“We need leaders and not just political leaders. We need leaders in every field, in every institution, in all kinds of situations. We need to be educating our young people to be leaders. And unfortunately, that’s fallen out of fashion.”— American historian David McCullough
“I have known talented people who procrastinate indefinitely rather than risk failure.” – Charles Stanley
In a 2012 survey by the National Leadership Index (NLI), released by the Center for Public Leadership at Harvard Kennedy School and Merriman River Group, 77% of respondents said the United States now has a crisis in leadership and confidence levels have fallen to the lowest levels in recent times. Literature, as well as our engagement with clients have indicated that there is significant debate around the impact and effectiveness of leadership development. Some of the research indicates that there is dissatisfaction with the results of leadership development, while questions are also being asked about the way we develop leaders.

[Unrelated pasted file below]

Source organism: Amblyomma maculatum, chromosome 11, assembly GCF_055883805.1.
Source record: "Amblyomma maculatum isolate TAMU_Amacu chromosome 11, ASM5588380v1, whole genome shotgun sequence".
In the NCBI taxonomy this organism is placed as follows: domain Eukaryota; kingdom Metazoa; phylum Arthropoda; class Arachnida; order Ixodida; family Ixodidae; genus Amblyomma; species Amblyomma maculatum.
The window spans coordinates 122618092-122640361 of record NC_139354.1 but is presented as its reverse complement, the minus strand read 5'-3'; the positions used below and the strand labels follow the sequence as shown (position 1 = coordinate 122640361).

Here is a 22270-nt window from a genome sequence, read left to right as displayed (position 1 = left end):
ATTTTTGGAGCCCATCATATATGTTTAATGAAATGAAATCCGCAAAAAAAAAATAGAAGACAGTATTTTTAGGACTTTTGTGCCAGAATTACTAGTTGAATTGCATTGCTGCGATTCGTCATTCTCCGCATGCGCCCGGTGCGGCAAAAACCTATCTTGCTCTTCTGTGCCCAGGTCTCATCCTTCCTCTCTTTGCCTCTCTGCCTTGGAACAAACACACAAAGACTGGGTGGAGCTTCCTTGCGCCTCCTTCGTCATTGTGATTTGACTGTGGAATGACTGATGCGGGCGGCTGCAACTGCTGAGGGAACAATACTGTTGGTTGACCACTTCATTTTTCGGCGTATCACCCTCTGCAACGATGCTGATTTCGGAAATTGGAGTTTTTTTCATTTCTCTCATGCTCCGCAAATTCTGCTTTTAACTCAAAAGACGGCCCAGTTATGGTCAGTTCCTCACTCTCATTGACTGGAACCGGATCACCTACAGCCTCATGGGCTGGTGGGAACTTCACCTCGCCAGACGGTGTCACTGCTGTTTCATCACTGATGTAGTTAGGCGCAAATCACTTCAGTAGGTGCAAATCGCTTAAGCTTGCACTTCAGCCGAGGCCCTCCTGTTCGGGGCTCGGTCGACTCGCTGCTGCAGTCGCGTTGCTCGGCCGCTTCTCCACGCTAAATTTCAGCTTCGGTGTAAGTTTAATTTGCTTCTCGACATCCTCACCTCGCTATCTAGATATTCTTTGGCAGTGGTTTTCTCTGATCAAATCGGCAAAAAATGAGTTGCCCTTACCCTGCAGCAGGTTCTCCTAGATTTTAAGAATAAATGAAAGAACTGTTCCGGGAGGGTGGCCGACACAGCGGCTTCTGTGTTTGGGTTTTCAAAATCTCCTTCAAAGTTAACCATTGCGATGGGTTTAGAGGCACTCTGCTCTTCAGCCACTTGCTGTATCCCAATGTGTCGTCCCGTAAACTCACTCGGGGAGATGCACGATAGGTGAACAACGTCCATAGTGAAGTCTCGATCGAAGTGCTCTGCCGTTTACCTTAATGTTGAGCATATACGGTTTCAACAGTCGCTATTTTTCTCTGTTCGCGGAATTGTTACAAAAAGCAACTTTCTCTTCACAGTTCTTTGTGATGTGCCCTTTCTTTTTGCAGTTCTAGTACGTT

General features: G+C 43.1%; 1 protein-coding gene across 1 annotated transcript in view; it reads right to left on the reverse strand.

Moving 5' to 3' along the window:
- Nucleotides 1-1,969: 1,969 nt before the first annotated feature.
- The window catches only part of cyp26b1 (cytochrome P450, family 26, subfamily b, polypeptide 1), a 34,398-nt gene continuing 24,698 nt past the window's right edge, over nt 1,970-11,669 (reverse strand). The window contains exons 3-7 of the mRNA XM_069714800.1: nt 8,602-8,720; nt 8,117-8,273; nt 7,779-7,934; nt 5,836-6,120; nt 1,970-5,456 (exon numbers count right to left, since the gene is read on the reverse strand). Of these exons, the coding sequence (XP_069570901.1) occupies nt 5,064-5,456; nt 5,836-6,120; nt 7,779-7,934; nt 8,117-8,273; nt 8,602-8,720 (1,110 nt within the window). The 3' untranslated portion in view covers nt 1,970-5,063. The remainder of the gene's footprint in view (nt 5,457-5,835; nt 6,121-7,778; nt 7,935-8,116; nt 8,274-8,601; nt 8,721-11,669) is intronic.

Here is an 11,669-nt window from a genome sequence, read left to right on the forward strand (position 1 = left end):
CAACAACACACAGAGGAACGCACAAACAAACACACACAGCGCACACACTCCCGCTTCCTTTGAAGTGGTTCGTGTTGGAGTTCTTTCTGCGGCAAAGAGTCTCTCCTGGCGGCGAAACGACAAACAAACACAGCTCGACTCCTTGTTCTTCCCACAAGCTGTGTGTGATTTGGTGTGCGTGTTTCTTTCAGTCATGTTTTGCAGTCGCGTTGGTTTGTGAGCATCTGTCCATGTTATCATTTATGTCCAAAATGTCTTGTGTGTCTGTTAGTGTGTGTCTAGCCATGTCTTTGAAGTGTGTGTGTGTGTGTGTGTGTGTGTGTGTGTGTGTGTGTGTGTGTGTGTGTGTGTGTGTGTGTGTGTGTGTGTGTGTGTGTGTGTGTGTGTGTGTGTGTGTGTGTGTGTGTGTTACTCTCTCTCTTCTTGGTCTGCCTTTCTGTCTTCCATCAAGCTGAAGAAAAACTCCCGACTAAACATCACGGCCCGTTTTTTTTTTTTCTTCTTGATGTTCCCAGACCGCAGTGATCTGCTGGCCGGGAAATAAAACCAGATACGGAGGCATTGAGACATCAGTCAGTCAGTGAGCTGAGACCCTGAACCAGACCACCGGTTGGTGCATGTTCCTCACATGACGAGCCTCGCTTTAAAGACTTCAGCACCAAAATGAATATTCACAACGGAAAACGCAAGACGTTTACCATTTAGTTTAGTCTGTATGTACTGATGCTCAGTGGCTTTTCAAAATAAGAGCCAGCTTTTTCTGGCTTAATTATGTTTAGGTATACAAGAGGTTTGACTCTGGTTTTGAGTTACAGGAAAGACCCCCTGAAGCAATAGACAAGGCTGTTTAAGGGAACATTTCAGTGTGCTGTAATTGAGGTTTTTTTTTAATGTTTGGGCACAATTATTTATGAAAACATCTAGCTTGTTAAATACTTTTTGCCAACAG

There are a number of reasons for this. In our view on of the key reasons is that we have become so fixated on qualifications and credits that we failed to consider the entire leadership development landscape. We no longer think systemically about leadership development.
We may evoke a bit of controversy here but we think we find ourselves in the middle of a learning and development system geared towards organisations functioning on business models more appropriate to the 70’s and 80’s. We haven’t considered the implications on organisation for the 21st Century and that people and business leaders needs to deal on a daily basis with complexities unheard and unknown of in the past.
Leadership development should form part of an integrated view around leadership.